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Attansic L1 giganet driver on ASUS P5B-E (kernel 2.6.22.6) September 12, 2007

Posted by TSAI HONG-BIN in Linux.
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Guys, you don’t have to manipulate the code anymore.

Plz check the kernel config and find device driver-> network device -> ethernet(1000)-> Attansic L1.. though it’s marked as “experimental”, it works fine on my p5b-e box.

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kernel synchronization study note (1) June 20, 2007

Posted by TSAI HONG-BIN in Linux.
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To understand how linux kernel synchronizes is a huge task… and I finally found out how bad my OS concepts is at reading.

Three main structures that closely relate to kernel synchronization and scheduling: softirq, tasklet and work queue.

Before digging into each structure, we must know that the term “context” is used to describe some binary code runs in CPU. So if you may recall, “context switching” refers to the switch of processes run in CPU. A context runs as a process is called process context, in addition to regular processes, a CPU needs to deal with interrupts (either Hardware or Software). Thus the context runs as an interrupt handler is called interrupt context.

The main difference between process context and interrupt context is that process context can block, while interrupt context can’t.

“deferrable functions” are non-urgent interruptible kernel functions (i.e. softirq and tasklet) that run in interrupt context. Work queue, however, runs in process context.

tasklets are implemented on top of softirqs. the structure of tasklet is defined in ~/linux-src/include/linux/interrupt.h. Besides, the enumeration of softirq signals are defined several lines before tasklet_struct. As the comment says, “For almost all the purposes tasklets are more than enough.” If one needs to write a device driver, tasklets should be sufficient.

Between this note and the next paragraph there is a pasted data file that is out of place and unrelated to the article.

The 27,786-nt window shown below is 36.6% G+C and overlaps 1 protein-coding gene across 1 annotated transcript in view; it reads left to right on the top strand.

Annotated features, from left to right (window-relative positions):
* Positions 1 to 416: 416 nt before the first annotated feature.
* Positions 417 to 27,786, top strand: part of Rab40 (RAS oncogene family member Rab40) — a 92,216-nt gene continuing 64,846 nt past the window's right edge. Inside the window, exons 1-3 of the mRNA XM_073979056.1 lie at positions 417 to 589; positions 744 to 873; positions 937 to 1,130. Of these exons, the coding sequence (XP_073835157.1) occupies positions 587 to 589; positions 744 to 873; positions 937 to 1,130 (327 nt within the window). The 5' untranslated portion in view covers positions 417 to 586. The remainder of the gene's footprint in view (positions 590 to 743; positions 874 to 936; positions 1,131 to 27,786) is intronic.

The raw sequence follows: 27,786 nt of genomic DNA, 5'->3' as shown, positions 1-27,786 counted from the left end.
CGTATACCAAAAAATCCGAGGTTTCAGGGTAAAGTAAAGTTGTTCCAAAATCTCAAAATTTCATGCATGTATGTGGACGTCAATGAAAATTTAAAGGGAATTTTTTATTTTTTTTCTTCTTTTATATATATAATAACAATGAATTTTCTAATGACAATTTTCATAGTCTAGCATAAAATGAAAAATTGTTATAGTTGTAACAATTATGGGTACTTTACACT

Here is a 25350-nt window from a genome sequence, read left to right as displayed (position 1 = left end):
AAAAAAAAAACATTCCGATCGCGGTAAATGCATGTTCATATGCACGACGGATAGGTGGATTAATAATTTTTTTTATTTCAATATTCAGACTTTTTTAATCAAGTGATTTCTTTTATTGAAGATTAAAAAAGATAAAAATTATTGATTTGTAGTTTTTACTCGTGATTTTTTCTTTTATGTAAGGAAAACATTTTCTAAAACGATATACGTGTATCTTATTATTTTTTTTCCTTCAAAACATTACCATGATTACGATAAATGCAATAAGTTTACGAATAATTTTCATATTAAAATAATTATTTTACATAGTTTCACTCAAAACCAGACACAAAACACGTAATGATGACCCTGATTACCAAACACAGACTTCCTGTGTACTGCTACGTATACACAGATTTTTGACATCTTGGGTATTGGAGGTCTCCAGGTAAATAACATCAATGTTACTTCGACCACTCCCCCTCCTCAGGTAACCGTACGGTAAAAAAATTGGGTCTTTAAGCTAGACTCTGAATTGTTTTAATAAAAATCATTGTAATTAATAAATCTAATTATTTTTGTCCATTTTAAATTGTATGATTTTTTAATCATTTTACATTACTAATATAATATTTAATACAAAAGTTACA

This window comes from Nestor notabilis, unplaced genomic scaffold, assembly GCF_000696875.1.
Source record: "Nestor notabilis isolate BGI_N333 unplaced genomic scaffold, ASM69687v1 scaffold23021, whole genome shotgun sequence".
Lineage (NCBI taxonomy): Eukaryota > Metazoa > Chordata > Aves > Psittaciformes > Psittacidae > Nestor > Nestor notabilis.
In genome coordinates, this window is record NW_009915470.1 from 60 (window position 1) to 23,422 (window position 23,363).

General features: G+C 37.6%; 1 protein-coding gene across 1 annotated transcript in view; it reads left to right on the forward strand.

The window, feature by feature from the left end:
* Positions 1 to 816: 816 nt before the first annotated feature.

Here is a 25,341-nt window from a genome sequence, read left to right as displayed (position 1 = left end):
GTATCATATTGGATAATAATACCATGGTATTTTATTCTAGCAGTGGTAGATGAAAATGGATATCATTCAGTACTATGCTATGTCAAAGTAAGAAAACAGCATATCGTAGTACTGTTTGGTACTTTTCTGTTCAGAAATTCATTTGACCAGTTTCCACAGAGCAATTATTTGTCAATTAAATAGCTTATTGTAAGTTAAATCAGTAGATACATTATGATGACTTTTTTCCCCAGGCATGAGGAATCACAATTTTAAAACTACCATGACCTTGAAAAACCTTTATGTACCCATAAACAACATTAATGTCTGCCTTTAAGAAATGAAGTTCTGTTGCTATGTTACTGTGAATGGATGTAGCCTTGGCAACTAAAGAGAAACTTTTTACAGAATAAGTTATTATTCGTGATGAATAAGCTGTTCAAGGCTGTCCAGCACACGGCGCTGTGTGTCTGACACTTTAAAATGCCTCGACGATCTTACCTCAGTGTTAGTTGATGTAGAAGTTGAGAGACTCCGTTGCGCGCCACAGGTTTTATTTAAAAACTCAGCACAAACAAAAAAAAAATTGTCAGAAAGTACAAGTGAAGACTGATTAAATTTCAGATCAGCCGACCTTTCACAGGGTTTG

Work queue, however, is for creating a process that sleeps if necessary. For example, waits for user data.

Got pppoe working June 5, 2007

Posted by TSAI HONG-BIN in Linux.
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On Ubuntu! so exciting.

It takes about … almost an hour, and I can hardly tell how it works … it’s working anyway. No wonder normal people feel like to stick to Micro$oft windows, at least it takes less than 5 minutes to get online over PPPOE. Oh! did I mention that my alpha blending effect works on merely 256MB RAM? I can afford the time to set up my system, but not the money. Question, will you spend over $3000 on additional RAM just for “watching windows fading?” How about you save the money and see a 3D cubic desktop swirling?

Anyway, do


#sudo apt-get install pppoe

in advance. Than run


#sudo pppoe-setup

follow the instructions to give your username and password that issued by your ISP. Edit /etc/ppp/peer/dsl-provider and give


user username@sample.net

now run


#sudo pon dsl-provider

and get ready to spin

Problematical ATI driver… June 5, 2007

Posted by TSAI HONG-BIN in Linux.
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Dreaming of fancy desktop but cannot afford Vista and additional 1G ram? Try ubuntu + beryl.

Dreaming of ubuntu + beryl with ATI vga card? ya, keep dreaming…

I don’t want to be hostile, so let’s skip my *beep* experience with AMD China. And jump directly to my laptop with ATI X600. fglrx is a properitory driver on linux platform officially released by AMD. IMHO, just take it and use it as is, don’t ask for more.

My first impression of fglrx was not so bad. The installation is quick and easy, and the aticonfig utility comes along is handy. I got my dual-head settings by simply running “aticonfig –initial=dual-head –screen-layout=right” and it works just fine. Unfortunately, happy story ends here. Oh, well, let me add some notes for those who want to know how to install fglrx manually.

1. download driver from http://ati.amd.com/support/drivers/linux/radeonprevious-linux.html
2. execute it and keep click on Yes/Next
3. go to /lib/modules/fglrx/ and run make_install.sh
4. add this line


DISABLED_MODULES="fglrx"

to /etc/default/linux-restricted-modules-common

5. run depmod and reboot
6. done.

The nightmare starts on my wish of having a fancy desktop, beryl. To support beryl, X-window should start with a 3D engine. As far as i know, AIGLX is the best choice, as long as your VGA driver support.

*BEEP* ATI FGLRX DOES NOT SUPPORT AIGLX!!

Ok, let’s take plan B, XGL. It is a good news that my XGL runs well and I can see windows jumping, swirling over A screen, one screen. Remember? I set up for a dual-head originally. Now the other monitor just got black-out … Maybe AIGLX is a must solution for running dual-head + beryl. I ditched fglrx and asks for open source driver radeon. It’s not so difficult, just replace “fglrx” strings in /etc/X11/xorg.conf with “ati”. This time I see AIGLX enabled and dual-head stays. How wonderful, it just doesn’t support direct rendering on ATI X600…!

*BEEP* open source radeon driver doesn’t support all ATI cards!!